Have you been binge-watching a lot of MasterChef Australia during a lockdown? Don’t worry, and you’re likely not the only one. The popular reality cooking show is one of the most well known culinary competitions globally, and the coveted title has spawned many versions in different countries- the US, UK, Canada, Australia, India, etc. However, there is a clear winner – the MasterChef of all MasterChefs – MasterChef Australia. It is no surprise that the lovable contestants make anyone a big fan of the show. So much so that the next time you find yourself fretting over what to buy your MasterChef wannabe friend as a gift, consider a Wusthof knife set to hone their kitchen skills or a MasterChef apron you can easily cop on Amazon.
MasterChef is so much more than competing for the glamorous title. The challenges, the calibre of recipes, the contestants themselves, etc., add so much more personality to the show. Read on to find out why this version beat all the other countries and why it is the fan favourite.
Recent seasons have seen a droop in viewer counts as many began to find the presence of long-time MasterChef AU judges Goerge Colombaris, Matt Preston and Gary Mehigan monotonous. Starting with Season 12 onwards, the three men retired from judging on the show, and a new set of judges were brought in:
- Andy Allen: Season 4 Winner and TV Chef
- Melissa Leong: Notable food writer, critic and cookbook editor
- Jock Zonfrillo: Scottish celebrity chef, head of indigenous ingredient-focused restaurant Orana
The new faces at the judging panel saw a sharp increase in viewer rates and put the show back on the map, and boosted its popularity among a wider audience. Not only is the female representation a welcome change in the male-dominated profession, but also the unique chemistry between the trio, especially with their different backgrounds and specialities (notably Andy, for having competed in, and won, a previous season of MasterChef), adds so many more layers to the show. Their jolly attitudes, witty and playful banter and comical enthusiasm are almost like a breath of fresh air in an otherwise routine, veteran kitchen.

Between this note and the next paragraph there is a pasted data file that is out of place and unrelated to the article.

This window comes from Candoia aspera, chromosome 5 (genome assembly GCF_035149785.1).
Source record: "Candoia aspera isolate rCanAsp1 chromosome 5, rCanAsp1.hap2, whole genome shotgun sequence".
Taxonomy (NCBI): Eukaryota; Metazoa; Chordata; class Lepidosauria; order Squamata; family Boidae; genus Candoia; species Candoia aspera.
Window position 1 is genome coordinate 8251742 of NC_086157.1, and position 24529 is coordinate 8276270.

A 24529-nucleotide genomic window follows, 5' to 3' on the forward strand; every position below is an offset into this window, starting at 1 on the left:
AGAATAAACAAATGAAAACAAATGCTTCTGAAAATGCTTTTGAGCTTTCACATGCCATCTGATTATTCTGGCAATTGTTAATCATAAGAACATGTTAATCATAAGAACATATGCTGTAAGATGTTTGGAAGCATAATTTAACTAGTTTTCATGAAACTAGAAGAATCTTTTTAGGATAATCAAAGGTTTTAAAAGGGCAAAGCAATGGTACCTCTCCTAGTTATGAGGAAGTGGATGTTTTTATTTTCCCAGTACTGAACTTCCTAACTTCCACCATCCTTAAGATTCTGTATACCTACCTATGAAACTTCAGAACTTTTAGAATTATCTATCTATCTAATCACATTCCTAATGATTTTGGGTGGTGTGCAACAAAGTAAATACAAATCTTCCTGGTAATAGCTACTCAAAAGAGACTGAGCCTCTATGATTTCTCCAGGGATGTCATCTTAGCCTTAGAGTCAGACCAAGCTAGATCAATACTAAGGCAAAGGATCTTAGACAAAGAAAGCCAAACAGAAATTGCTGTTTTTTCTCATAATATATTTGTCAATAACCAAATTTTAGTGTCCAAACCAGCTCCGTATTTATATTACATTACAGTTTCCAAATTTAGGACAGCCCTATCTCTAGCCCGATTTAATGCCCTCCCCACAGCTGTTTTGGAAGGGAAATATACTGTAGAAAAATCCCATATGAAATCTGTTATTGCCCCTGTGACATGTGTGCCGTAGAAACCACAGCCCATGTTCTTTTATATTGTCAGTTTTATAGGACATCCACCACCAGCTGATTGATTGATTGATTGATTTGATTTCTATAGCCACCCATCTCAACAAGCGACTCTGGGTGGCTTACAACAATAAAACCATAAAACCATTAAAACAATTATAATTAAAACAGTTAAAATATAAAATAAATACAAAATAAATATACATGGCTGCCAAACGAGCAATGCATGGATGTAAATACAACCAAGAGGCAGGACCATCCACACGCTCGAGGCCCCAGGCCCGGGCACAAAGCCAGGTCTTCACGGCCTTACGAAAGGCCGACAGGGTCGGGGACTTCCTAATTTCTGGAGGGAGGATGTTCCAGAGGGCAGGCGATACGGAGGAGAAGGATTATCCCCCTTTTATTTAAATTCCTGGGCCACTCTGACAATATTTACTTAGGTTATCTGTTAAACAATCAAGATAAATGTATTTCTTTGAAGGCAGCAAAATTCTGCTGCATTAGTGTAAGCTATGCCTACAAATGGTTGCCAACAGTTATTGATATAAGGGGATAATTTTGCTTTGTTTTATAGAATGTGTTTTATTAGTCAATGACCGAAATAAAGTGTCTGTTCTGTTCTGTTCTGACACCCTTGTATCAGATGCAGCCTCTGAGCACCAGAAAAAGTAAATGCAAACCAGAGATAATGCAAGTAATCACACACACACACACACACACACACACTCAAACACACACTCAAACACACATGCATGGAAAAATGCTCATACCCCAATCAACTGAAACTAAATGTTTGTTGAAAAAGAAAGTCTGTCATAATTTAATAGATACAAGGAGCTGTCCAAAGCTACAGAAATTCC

Until Season 11, the show was predictable in its challenges and outcomes. So later, participants were better aware of the “schedule” of the show and could have an additional advantage concerning managing stress and surprises better.
However, with Season 12, the contestants were all previous participants who hadn’t won the titles from their respective seasons (thus termed, ‘S12 Back To Win’). This special season meant that the pressure was amplified due to the experience of all the chefs in the kitchen, so the challenges had to be adapted to suit the more accomplished and adept contestants. This is one of the most endearing aspects of the show as the challenges keep the chefs on their toes and the viewers, adding the right amount of drama, thrill, and laughter to the mix.
Lastly, it is hard to ignore the quality of behaviour and mutual respect seen by the contestants on this show. The Australian version undoubtedly has the most well-mannered, talented, polite and unproblematic personalities on the show. The professionalism they bring with them, coupled with their unique characters, makes the show so much more exciting and appealing to watch.
Ultimately, it is an absolute pleasure watching these highly skilled individuals navigate tough team challenges, stressful eliminations and pressure tests, comical recreations of dishes and fascinating creativity and originality. Coupled with the highest quality kitchen appliances ( e.g. a Wusthof knife set), fresh, local produce and the lush garden, the contestants and viewers are promised a once-in-a-lifetime experience in the magical MasterChef kitchens.